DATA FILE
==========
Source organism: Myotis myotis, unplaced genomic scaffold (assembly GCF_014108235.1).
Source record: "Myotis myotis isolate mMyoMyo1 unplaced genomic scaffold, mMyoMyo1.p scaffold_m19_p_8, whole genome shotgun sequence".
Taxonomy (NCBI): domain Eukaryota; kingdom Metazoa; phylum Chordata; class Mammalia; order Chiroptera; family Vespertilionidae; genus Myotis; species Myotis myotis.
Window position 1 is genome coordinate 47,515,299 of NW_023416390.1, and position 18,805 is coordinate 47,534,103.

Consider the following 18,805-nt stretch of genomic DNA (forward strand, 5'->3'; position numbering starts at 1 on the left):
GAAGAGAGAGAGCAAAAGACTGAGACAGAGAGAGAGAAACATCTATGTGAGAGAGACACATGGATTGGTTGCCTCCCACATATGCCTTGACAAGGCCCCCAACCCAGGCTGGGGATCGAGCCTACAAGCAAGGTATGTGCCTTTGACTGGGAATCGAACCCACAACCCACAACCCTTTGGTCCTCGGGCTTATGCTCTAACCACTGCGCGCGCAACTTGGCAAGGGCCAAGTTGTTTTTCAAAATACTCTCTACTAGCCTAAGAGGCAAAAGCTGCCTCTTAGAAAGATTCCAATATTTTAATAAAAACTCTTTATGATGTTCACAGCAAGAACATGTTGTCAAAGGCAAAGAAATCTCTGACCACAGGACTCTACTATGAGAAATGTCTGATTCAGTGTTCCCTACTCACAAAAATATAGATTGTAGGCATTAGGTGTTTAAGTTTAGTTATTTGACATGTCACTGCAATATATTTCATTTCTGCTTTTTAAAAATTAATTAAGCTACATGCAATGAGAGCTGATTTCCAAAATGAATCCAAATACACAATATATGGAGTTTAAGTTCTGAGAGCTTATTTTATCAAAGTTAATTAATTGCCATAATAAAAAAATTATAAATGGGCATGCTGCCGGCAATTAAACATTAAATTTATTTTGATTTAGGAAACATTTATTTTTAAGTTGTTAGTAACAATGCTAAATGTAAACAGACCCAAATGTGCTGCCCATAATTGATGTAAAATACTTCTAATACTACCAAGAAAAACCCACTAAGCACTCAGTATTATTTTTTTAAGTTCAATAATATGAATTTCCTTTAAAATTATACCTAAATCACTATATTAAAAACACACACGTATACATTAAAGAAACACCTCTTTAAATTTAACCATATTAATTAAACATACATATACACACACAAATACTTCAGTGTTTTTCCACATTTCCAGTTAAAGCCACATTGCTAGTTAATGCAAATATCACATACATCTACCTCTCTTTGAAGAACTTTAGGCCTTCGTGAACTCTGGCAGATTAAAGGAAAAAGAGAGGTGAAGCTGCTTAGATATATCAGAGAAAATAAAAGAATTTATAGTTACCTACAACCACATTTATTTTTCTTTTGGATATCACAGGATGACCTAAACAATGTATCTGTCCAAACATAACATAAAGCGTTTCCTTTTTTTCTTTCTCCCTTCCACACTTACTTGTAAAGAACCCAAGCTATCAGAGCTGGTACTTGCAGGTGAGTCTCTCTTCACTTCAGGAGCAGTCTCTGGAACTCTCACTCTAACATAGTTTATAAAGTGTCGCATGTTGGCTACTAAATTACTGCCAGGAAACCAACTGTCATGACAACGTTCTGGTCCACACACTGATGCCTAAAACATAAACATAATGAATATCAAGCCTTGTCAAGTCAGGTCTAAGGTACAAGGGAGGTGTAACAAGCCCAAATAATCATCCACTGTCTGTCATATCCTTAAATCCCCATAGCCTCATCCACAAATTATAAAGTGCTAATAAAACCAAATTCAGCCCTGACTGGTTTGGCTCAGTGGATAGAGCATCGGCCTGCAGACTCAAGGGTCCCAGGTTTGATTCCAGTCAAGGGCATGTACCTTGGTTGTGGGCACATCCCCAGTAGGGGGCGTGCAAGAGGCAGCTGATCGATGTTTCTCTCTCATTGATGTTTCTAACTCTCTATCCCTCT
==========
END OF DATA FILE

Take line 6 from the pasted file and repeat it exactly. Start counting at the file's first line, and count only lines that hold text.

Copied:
GAAGAGAGAGAGCAAAAGACTGAGACAGAGAGAGAGAAACATCTATGTGAGAGAGACACATGGATTGGTTGCCTCCCACATATGCCTTGACAAGGCCCCCAACCCAGGCTGGGGATCGAGCCTACAAGCAAGGTATGTGCCTTTGACTGGGAATCGAACCCACAACCCACAACCCTTTGGTCCTCGGGCTTATGCTCTAACCACTGCGCGCGCAACTTGGCAAGGGCCAAGTTGTTTTTCAAAATACTCTCTACTAGCCTAAGAGGCAAAAGCTGCCTCTTAGAAAGATTCCAATATTTTAATAAAAACTCTTTATGATGTTCACAGCAAGAACATGTTGTCAAAGGCAAAGAAATCTCTGACCACAGGACTCTACTATGAGAAATGTCTGATTCAGTGTTCCCTACTCACAAAAATATAGATTGTAGGCATTAGGTGTTTAAGTTTAGTTATTTGACATGTCACTGCAATATATTTCATTTCTGCTTTTTAAAAATTAATTAAGCTACATGCAATGAGAGCTGATTTCCAAAATGAATCCAAATACACAATATATGGAGTTTAAGTTCTGAGAGCTTATTTTATCAAAGTTAATTAATTGCCATAATAAAAAAATTATAAATGGGCATGCTGCCGGCAATTAAACATTAAATTTATTTTGATTTAGGAAACATTTATTTTTAAGTTGTTAGTAACAATGCTAAATGTAAACAGACCCAAATGTGCTGCCCATAATTGATGTAAAATACTTCTAATACTACCAAGAAAAACCCACTAAGCACTCAGTATTATTTTTTTAAGTTCAATAATATGAATTTCCTTTAAAATTATACCTAAATCACTATATTAAAAACACACACGTATACATTAAAGAAACACCTCTTTAAATTTAACCATATTAATTAAACATACATATACACACACAAATACTTCAGTGTTTTTCCACATTTCCAGTTAAAGCCACATTGCTAGTTAATGCAAATATCACATACATCTACCTCTCTTTGAAGAACTTTAGGCCTTCGTGAACTCTGGCAGATTAAAGGAAAAAGAGAGGTGAAGCTGCTTAGATATATCAGAGAAAATAAAAGAATTTATAGTTACCTACAACCACATTTATTTTTCTTTTGGATATCACAGGATGACCTAAACAATGTATCTGTCCAAACATAACATAAAGCGTTTCCTTTTTTTCTTTCTCCCTTCCACACTTACTTGTAAAGAACCCAAGCTATCAGAGCTGGTACTTGCAGGTGAGTCTCTCTTCACTTCAGGAGCAGTCTCTGGAACTCTCACTCTAACATAGTTTATAAAGTGTCGCATGTTGGCTACTAAATTACTGCCAGGAAACCAACTGTCATGACAACGTTCTGGTCCACACACTGATGCCTAAAACATAAACATAATGAATATCAAGCCTTGTCAAGTCAGGTCTAAGGTACAAGGGAGGTGTAACAAGCCCAAATAATCATCCACTGTCTGTCATATCCTTAAATCCCCATAGCCTCATCCACAAATTATAAAGTGCTAATAAAACCAAATTCAGCCCTGACTGGTTTGGCTCAGTGGATAGAGCATCGGCCTGCAGACTCAAGGGTCCCAGGTTTGATTCCAGTCAAGGGCATGTACCTTGGTTGTGGGCACATCCCCAGTAGGGGGCGTGCAAGAGGCAGCTGATCGATGTTTCTCTCTCATTGATGTTTCTAACTCTCTATCCCTCT